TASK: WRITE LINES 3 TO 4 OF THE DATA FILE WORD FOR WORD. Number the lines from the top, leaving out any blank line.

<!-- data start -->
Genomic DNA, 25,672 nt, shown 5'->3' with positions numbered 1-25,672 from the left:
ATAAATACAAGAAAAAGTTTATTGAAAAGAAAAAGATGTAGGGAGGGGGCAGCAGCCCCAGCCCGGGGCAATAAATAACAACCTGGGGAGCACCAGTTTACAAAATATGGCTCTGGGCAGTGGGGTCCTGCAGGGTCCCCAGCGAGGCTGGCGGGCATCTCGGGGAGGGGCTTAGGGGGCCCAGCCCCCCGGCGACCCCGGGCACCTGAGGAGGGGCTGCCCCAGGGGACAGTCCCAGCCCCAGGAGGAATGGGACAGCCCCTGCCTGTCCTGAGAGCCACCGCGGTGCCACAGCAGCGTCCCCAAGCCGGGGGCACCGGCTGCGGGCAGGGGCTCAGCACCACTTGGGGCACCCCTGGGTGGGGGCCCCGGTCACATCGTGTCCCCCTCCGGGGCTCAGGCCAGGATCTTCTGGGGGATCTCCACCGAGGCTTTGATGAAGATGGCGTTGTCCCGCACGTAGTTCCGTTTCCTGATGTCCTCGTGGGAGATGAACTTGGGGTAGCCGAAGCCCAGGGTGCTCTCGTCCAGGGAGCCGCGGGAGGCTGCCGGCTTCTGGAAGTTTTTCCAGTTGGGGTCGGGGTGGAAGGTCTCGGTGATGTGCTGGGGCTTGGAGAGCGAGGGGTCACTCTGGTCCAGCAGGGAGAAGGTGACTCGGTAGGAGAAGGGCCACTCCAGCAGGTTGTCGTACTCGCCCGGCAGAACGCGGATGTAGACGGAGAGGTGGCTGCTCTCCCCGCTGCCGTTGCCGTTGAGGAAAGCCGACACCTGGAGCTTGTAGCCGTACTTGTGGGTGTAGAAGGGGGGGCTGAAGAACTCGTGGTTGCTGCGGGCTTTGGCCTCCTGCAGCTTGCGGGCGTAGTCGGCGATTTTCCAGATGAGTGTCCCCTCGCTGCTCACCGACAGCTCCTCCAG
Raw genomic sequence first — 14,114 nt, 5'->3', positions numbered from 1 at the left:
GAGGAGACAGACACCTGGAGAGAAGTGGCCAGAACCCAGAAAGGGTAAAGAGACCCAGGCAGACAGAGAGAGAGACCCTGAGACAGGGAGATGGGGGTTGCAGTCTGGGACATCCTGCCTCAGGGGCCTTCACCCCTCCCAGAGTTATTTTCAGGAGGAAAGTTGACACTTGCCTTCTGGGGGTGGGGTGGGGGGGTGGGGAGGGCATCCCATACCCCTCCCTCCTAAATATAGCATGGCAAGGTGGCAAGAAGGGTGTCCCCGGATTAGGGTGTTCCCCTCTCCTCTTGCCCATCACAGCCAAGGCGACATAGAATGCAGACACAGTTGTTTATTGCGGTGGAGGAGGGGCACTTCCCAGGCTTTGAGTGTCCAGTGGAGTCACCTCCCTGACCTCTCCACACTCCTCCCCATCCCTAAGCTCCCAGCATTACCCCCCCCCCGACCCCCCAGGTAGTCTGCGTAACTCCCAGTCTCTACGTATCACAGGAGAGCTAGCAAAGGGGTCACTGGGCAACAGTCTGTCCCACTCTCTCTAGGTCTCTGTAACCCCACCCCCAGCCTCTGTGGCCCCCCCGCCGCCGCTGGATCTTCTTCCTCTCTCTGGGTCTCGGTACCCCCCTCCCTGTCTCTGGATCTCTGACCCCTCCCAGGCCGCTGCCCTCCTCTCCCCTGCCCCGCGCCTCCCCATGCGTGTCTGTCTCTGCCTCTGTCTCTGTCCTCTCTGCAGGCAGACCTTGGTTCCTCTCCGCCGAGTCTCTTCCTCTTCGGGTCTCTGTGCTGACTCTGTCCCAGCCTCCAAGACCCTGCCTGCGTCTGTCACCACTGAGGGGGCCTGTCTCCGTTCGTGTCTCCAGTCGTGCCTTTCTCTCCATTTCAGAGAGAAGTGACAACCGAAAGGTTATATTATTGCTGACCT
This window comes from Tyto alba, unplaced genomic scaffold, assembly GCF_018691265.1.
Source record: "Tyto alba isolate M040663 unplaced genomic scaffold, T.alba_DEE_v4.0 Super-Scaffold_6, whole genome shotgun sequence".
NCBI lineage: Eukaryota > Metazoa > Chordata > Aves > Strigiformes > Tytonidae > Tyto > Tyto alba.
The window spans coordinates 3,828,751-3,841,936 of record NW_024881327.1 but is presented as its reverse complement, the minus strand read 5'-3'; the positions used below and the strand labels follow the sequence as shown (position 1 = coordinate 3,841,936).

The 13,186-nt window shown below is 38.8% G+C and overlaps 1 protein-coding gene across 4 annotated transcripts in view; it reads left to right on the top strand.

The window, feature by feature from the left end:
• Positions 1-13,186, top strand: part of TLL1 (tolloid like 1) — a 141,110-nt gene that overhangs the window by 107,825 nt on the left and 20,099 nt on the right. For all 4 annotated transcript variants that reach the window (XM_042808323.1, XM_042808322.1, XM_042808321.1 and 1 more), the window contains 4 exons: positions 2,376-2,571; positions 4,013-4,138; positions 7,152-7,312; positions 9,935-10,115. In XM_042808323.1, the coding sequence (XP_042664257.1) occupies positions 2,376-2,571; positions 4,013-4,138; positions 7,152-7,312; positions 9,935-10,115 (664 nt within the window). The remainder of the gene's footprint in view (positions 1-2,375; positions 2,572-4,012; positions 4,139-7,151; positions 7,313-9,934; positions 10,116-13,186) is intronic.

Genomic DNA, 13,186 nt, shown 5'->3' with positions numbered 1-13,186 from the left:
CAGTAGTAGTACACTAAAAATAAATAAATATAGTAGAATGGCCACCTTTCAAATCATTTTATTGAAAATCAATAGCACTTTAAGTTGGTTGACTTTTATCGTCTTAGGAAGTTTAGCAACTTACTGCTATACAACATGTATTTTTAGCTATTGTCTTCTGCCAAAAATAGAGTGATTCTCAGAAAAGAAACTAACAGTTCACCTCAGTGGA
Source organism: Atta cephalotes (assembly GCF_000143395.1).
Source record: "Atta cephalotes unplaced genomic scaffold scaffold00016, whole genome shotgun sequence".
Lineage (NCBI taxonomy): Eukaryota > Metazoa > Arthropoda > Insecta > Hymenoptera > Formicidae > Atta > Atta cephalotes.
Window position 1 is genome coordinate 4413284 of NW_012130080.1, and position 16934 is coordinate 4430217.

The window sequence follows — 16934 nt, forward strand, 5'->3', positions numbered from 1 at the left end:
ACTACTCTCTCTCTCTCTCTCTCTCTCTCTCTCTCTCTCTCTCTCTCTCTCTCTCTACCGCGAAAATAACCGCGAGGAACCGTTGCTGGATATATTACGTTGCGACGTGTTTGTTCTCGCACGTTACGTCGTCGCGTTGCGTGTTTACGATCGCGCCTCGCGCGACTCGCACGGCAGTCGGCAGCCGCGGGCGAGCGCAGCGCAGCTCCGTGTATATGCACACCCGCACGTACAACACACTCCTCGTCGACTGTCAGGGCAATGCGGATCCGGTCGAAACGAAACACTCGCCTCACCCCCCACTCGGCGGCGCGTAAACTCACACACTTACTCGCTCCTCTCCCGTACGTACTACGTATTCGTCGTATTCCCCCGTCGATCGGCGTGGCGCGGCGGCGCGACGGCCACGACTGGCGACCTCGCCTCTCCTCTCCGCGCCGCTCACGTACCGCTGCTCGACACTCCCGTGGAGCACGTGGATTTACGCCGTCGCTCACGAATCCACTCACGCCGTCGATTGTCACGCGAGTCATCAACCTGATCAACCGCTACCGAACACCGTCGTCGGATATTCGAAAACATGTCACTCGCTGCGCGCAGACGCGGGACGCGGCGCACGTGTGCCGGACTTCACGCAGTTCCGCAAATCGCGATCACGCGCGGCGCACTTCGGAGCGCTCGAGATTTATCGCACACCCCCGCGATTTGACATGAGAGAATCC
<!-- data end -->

Raw genomic sequence first — 14,114 nt, 5'->3', positions numbered from 1 at the left:
GAGGAGACAGACACCTGGAGAGAAGTGGCCAGAACCCAGAAAGGGTAAAGAGACCCAGGCAGACAGAGAGAGAGACCCTGAGACAGGGAGATGGGGGTTGCAGTCTGGGACATCCTGCCTCAGGGGCCTTCACCCCTCCCAGAGTTATTTTCAGGAGGAAAGTTGACACTTGCCTTCTGGGGGTGGGGTGGGGGGGTGGGGAGGGCATCCCATACCCCTCCCTCCTAAATATAGCATGGCAAGGTGGCAAGAAGGGTGTCCCCGGATTAGGGTGTTCCCCTCTCCTCTTGCCCATCACAGCCAAGGCGACATAGAATGCAGACACAGTTGTTTATTGCGGTGGAGGAGGGGCACTTCCCAGGCTTTGAGTGTCCAGTGGAGTCACCTCCCTGACCTCTCCACACTCCTCCCCATCCCTAAGCTCCCAGCATTACCCCCCCCCCGACCCCCCAGGTAGTCTGCGTAACTCCCAGTCTCTACGTATCACAGGAGAGCTAGCAAAGGGGTCACTGGGCAACAGTCTGTCCCACTCTCTCTAGGTCTCTGTAACCCCACCCCCAGCCTCTGTGGCCCCCCCGCCGCCGCTGGATCTTCTTCCTCTCTCTGGGTCTCGGTACCCCCCTCCCTGTCTCTGGATCTCTGACCCCTCCCAGGCCGCTGCCCTCCTCTCCCCTGCCCCGCGCCTCCCCATGCGTGTCTGTCTCTGCCTCTGTCTCTGTCCTCTCTGCAGGCAGACCTTGGTTCCTCTCCGCCGAGTCTCTTCCTCTTCGGGTCTCTGTGCTGACTCTGTCCCAGCCTCCAAGACCCTGCCTGCGTCTGTCACCACTGAGGGGGCCTGTCTCCGTTCGTGTCTCCAGTCGTGCCTTTCTCTCCATTTCAGAGAGAAGTGACAACCGAAAGGTTATATTATTGCTGACCT